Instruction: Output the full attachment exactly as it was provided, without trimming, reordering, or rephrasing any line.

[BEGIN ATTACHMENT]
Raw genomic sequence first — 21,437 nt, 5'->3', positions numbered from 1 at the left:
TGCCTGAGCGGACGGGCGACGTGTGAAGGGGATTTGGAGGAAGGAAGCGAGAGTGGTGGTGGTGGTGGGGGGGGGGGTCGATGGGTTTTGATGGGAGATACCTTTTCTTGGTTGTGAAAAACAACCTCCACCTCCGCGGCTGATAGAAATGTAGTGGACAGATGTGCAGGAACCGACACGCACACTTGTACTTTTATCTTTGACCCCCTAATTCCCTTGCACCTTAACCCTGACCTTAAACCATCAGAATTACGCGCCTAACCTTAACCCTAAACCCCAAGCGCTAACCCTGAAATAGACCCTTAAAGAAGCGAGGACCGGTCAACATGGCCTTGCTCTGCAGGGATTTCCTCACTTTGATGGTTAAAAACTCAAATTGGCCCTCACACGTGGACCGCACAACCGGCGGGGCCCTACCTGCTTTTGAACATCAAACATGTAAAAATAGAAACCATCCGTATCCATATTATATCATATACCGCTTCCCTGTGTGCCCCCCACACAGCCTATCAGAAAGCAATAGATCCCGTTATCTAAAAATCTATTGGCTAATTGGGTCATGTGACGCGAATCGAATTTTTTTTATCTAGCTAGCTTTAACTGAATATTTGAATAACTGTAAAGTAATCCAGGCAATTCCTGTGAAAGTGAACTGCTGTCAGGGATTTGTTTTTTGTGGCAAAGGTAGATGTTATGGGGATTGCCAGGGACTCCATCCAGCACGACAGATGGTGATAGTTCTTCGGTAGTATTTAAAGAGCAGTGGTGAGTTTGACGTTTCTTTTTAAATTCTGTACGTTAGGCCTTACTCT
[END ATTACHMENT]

Raw genomic sequence first — 21,437 nt, 5'->3', positions numbered from 1 at the left:
TGCCTGAGCGGACGGGCGACGTGTGAAGGGGATTTGGAGGAAGGAAGCGAGAGTGGTGGTGGTGGTGGGGGGGGGGGTCGATGGGTTTTGATGGGAGATACCTTTTCTTGGTTGTGAAAAACAACCTCCACCTCCGCGGCTGATAGAAATGTAGTGGACAGATGTGCAGGAACCGACACGCACACTTGTACTTTTATCTTTGACCCCCTAATTCCCTTGCACCTTAACCCTGACCTTAAACCATCAGAATTACGCGCCTAACCTTAACCCTAAACCCCAAGCGCTAACCCTGAAATAGACCCTTAAAGAAGCGAGGACCGGTCAACATGGCCTTGCTCTGCAGGGATTTCCTCACTTTGATGGTTAAAAACTCAAATTGGCCCTCACACGTGGACCGCACAACCGGCGGGGCCCTACCTGCTTTTGAACATCAAACATGTAAAAATAGAAACCATCCGTATCCATATTATATCATATACCGCTTCCCTGTGTGCCCCCCACACAGCCTATCAGAAAGCAATAGATCCCGTTATCTAAAAATCTATTGGCTAATTGGGTCATGTGACGCGAATCGAATTTTTTTTATCTAGCTAGCTTTAACTGAATATTTGAATAACTGTAAAGTAATCCAGGCAATTCCTGTGAAAGTGAACTGCTGTCAGGGATTTGTTTTTTGTGGCAAAGGTAGATGTTATGGGGATTGCCAGGGACTCCATCCAGCACGACAGATGGTGATAGTTCTTCGGTAGTATTTAAAGAGCAGTGGTGAGTTTGACGTTTCTTTTTAAATTCTGTACGTTAGGCCTTACTCT